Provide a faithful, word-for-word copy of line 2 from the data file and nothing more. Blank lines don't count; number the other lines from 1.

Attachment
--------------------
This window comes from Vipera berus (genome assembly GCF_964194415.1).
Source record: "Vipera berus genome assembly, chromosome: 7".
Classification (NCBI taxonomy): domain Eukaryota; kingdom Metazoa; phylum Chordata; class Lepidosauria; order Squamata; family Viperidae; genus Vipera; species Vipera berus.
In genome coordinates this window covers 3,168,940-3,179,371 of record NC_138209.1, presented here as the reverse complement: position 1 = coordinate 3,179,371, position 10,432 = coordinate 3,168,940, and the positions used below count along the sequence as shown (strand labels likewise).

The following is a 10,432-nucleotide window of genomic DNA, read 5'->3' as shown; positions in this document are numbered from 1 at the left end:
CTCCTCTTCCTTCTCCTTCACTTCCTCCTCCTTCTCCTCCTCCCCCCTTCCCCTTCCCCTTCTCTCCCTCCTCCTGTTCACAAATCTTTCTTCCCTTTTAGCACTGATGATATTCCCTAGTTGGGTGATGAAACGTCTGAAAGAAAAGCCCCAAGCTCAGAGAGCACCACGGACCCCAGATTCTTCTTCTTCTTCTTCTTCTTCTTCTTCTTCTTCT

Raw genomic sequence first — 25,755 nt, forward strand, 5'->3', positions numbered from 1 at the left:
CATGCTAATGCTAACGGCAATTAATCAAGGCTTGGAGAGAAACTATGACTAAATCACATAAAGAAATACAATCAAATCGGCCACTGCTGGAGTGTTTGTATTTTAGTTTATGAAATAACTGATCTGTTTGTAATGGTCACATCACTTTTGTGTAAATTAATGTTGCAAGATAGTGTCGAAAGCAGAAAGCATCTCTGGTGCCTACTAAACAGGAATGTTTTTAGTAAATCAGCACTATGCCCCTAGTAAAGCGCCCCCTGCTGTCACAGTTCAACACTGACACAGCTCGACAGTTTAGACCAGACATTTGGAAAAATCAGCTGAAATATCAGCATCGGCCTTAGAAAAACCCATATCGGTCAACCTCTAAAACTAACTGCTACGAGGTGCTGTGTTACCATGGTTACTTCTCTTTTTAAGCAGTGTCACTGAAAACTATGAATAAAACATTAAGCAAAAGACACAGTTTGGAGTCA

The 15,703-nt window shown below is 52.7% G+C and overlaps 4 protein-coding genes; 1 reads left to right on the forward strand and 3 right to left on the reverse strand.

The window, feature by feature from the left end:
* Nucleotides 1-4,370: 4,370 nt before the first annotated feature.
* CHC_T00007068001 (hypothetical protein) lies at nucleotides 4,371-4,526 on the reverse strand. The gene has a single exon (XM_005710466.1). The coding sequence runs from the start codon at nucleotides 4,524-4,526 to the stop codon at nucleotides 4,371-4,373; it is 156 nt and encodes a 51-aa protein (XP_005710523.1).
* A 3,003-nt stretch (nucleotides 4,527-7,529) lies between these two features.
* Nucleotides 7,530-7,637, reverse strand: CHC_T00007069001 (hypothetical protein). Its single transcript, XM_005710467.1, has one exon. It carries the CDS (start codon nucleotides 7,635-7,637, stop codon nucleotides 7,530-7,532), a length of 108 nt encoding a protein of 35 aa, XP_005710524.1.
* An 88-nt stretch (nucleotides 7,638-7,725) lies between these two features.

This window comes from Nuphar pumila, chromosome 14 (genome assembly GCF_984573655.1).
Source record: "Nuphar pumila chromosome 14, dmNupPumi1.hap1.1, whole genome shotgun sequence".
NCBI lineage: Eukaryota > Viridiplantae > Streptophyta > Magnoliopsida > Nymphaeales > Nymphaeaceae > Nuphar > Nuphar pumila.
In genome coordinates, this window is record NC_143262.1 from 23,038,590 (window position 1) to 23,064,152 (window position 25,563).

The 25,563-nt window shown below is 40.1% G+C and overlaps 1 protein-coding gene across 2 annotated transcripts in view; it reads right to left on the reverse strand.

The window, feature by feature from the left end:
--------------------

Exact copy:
Source record: "Vipera berus genome assembly, chromosome: 7".